the loading of the block from the disk to the buffer cache is complete, the session waits with the event
– db file scattered read. In this very case the session issues a full table scan. Had it performed an
index scan, the session would have waited with the event db file sequential read. [I know, I know – it
seems to defy conventional logic a little bit. I would have assumed index scan to be named scattered
reads and full table scans to be sequential].
Once this process is complete, the buffer cache holds the copy of the block of the table mythbuster1.
Subsequent session, if they select from the table, will simply get the data from this buffer; not from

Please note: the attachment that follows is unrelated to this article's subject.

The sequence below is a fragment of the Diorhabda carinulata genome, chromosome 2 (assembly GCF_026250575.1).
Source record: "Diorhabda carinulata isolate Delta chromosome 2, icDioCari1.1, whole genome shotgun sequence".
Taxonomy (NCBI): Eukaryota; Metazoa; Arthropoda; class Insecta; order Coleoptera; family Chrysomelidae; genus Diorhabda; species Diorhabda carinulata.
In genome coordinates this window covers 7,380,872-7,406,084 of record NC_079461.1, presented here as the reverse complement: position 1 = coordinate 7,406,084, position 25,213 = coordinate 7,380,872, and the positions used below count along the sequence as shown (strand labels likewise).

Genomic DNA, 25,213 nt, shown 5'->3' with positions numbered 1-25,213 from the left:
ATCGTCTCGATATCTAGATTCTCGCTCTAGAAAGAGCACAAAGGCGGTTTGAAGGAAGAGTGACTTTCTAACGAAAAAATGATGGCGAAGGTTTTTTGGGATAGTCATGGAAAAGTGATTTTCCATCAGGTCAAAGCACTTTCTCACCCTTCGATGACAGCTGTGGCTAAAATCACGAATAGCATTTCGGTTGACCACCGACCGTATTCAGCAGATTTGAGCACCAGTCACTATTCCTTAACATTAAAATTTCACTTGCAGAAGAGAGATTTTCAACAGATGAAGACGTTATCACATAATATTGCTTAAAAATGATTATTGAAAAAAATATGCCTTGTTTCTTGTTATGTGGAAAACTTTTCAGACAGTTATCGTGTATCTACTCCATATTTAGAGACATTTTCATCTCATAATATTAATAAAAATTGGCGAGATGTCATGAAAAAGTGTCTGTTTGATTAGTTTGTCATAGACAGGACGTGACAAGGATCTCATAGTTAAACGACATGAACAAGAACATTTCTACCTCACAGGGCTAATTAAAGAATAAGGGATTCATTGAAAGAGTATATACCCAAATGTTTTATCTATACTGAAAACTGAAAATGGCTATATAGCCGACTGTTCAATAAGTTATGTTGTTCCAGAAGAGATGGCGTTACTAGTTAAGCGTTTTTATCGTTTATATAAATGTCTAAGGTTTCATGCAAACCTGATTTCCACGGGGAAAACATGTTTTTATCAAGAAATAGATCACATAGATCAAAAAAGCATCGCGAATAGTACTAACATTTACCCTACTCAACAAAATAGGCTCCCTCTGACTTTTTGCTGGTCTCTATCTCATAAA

Now, suppose the session issues the statement:
SQL> update mythbuster1 set col1 = ‘CHANGED_VALUE’;
Immediately afterwards, check for the presence of the values in the datafile:
$ strings /tmp/testts_01.dbf
The old value, not the new value, is found. The datafile on the disk still has the old value; not the new
one, even though the transaction has been committed. The update statement actually updated only
the buffer in the cache; not the disk. So, when is the data on the disk updated?
The datafile gets updated by a process known as Database Writer (a.k.a. Database Buffer Writer). It’s
named DBW0. Actually, there may be more than one such process and they are named DBW0, DBW1,
etc. – more conveniently addressed as DBWn. For the purpose of the discussion here, let’s assume only
one process – DBW0. It has only one responsibility – to update the datafile with the most up to date
buffers from the buffer caches. [Note: I used buffer caches – plural. This is not a typo. There may be